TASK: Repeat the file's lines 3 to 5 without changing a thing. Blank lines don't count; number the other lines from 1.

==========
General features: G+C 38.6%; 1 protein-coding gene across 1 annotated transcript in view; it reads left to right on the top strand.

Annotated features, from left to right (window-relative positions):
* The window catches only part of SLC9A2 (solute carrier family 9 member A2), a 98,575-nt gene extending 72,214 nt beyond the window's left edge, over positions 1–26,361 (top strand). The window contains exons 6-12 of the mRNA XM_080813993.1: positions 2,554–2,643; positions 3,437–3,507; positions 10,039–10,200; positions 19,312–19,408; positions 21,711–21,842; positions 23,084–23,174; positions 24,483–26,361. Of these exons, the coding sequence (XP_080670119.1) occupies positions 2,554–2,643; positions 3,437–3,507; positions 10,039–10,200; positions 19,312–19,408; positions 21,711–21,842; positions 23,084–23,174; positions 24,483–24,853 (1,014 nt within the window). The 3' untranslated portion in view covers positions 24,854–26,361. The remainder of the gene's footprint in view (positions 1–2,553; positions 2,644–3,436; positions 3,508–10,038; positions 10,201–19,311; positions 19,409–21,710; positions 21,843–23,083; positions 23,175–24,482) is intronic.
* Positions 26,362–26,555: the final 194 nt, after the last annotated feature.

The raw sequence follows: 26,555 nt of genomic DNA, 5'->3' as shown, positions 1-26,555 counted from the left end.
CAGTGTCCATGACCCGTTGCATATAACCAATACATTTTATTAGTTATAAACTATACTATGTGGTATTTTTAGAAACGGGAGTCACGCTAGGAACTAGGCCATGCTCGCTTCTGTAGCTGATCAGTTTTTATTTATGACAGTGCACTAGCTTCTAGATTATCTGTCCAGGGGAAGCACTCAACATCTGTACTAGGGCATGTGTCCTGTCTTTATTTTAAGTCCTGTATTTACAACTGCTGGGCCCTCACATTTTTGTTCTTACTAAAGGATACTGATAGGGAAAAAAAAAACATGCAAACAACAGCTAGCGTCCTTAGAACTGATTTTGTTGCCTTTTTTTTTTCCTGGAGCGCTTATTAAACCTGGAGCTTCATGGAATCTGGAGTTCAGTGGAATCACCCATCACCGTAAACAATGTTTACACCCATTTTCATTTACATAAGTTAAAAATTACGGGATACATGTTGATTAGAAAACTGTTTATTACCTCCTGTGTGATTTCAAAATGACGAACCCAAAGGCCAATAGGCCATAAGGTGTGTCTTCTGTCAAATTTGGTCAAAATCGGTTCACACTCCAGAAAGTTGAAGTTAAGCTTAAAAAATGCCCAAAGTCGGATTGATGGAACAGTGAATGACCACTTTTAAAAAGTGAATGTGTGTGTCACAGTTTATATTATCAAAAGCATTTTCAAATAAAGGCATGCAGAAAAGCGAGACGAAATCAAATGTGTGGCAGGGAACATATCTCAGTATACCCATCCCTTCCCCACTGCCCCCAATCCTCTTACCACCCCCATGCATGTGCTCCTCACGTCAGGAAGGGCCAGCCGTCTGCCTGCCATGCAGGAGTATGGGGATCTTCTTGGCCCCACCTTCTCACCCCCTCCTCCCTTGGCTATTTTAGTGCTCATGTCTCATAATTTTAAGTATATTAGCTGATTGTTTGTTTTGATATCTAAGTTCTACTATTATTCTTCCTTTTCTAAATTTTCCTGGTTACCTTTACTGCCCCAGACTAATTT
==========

* The window catches only part of SLC9A2 (solute carrier family 9 member A2), a 98,575-nt gene extending 72,214 nt beyond the window's left edge, over positions 1–26,361 (top strand). The window contains exons 6-12 of the mRNA XM_080813993.1: positions 2,554–2,643; positions 3,437–3,507; positions 10,039–10,200; positions 19,312–19,408; positions 21,711–21,842; positions 23,084–23,174; positions 24,483–26,361. Of these exons, the coding sequence (XP_080670119.1) occupies positions 2,554–2,643; positions 3,437–3,507; positions 10,039–10,200; positions 19,312–19,408; positions 21,711–21,842; positions 23,084–23,174; positions 24,483–24,853 (1,014 nt within the window). The 3' untranslated portion in view covers positions 24,854–26,361. The remainder of the gene's footprint in view (positions 1–2,553; positions 2,644–3,436; positions 3,508–10,038; positions 10,201–19,311; positions 19,409–21,710; positions 21,843–23,083; positions 23,175–24,482) is intronic.
* Positions 26,362–26,555: the final 194 nt, after the last annotated feature.

The raw sequence follows: 26,555 nt of genomic DNA, 5'->3' as shown, positions 1-26,555 counted from the left end.